McDonald’s (NYSE:MCD) has continued to rally along with the broader market, but it seems to have found resistance near the big, round $100 mark for the time being. So what’s a prospective MCD trader to do?
First off, note the close correlation to the S&P 500 with which McDonald’s traded since late summer 2012. While it’s dangerous to make stiff assumptions around the continuation of correlation patterns, simply as a member of the S&P 500, McDonald’s will most likely retain some sort of positive correlation over time. As such, given the increasingly near-term overbought nature of the S&P 500 itself, MCD also would be likely to suffer some setback should the broader market correct.
The longer-term chart of McDonald’s, looking back to late 2008, shows a stock with a history of consistent mean-reversion moves each time it got overextended beyond the uptrend line. This trait is healthy, and through that lens speaks volumes for the argument against chasing a stock higher.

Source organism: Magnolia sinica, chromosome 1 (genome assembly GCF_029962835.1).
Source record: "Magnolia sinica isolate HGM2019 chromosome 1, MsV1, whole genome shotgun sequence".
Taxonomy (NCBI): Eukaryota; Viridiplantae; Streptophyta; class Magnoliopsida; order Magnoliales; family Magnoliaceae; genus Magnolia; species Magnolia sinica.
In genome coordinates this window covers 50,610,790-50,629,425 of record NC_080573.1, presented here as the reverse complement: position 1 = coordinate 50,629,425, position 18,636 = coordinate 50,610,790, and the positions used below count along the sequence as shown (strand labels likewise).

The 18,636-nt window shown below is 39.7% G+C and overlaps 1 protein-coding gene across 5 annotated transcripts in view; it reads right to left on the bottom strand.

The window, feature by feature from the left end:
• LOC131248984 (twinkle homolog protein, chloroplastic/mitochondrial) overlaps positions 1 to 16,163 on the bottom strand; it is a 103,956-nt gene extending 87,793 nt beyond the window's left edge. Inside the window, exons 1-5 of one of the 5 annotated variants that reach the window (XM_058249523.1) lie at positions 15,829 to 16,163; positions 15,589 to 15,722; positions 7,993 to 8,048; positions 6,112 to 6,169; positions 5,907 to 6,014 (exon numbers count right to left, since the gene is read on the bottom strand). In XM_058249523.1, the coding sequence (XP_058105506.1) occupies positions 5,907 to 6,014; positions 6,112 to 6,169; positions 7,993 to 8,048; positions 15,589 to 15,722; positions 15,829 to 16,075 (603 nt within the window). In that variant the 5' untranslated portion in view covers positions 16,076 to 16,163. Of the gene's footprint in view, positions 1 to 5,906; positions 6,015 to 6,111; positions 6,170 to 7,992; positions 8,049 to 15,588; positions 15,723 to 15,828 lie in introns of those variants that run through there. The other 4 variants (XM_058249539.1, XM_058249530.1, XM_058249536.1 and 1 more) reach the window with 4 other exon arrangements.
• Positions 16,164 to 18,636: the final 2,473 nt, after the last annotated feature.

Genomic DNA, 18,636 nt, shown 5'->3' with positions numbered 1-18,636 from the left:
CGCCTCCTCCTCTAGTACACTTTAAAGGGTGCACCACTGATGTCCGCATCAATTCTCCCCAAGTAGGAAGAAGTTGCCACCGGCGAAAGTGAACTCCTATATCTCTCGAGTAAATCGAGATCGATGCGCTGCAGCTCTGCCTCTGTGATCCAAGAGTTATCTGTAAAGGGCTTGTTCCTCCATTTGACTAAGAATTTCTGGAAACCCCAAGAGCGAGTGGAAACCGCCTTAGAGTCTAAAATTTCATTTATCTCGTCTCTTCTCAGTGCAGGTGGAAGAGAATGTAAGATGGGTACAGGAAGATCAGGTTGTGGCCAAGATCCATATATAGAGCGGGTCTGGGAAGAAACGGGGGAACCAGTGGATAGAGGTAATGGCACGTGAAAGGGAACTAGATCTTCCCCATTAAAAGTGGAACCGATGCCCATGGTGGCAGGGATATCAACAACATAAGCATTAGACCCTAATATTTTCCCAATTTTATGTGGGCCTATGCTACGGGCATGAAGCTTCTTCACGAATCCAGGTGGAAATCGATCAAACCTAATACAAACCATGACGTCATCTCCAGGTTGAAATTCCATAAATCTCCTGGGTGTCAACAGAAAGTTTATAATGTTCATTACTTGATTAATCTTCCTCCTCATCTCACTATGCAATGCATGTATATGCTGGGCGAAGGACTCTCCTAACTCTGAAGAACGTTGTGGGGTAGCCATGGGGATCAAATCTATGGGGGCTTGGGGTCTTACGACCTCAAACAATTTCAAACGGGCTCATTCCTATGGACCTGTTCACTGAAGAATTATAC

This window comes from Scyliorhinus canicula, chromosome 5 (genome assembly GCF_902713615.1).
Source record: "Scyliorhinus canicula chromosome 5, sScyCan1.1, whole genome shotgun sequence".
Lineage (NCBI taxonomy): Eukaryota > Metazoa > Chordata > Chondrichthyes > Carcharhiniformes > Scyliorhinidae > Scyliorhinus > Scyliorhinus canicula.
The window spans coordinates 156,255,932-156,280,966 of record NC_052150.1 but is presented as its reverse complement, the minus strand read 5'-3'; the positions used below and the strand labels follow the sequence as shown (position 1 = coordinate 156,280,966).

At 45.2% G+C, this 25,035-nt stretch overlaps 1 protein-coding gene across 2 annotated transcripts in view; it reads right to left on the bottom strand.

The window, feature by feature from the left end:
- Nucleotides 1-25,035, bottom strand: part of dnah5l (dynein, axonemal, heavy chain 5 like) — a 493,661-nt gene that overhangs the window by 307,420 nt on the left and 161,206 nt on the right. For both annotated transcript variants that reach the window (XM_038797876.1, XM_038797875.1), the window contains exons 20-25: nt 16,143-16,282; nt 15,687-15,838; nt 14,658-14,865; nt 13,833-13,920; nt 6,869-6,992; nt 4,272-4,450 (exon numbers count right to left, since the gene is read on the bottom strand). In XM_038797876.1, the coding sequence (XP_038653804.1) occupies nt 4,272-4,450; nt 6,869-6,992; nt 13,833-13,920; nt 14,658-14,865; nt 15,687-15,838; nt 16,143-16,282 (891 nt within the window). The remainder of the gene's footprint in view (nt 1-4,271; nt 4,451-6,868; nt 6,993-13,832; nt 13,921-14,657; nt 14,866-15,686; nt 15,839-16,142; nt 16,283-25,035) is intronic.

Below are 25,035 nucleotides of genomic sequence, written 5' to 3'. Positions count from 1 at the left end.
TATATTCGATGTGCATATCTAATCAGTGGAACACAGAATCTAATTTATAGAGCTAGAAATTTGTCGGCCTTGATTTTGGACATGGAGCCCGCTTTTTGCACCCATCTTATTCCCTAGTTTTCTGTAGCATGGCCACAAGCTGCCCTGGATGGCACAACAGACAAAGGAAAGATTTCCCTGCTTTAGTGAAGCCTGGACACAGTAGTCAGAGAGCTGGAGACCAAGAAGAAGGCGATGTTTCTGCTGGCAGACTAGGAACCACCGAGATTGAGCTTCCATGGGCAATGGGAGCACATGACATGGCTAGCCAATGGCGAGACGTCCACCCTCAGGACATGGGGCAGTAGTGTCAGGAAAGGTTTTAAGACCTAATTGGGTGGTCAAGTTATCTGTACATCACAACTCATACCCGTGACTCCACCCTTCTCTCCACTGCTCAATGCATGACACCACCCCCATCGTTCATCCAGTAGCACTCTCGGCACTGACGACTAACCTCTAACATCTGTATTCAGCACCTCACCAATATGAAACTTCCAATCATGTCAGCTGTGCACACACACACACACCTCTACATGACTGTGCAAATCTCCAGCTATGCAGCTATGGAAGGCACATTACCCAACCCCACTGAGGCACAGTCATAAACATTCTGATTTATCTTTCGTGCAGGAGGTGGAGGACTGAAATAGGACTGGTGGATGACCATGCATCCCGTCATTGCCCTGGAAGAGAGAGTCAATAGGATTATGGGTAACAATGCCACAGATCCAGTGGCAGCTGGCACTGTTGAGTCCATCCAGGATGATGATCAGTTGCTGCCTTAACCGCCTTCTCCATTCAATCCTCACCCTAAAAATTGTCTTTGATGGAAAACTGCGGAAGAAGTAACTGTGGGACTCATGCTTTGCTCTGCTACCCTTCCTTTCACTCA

On the same chart, we also note that off the November lows, MCD has formed a respectable uptrending channel, which we will look at on the next chart as well.
After almost reaching the $100 mark, as well as the top end of the latest upswing in mid-March, McDonald’s stock started to shuffle sideways on a defined first support line at $98. A break below there would get the stock to the $97 area, where it would also sit right at the November uptrend. Any daily close below there would thus break the uptrend and likely accelerate the stock’s slide.
Momentum in the stock, as measured by Stochastics, has flashed negative divergence since early March, another check in the risk aversion column.
Should the stock decide to shake off all of the technical shakiness, then on the upside a clear daily break above $99.70 might just get the stock enough boost to rally toward the 2012 highs near $102.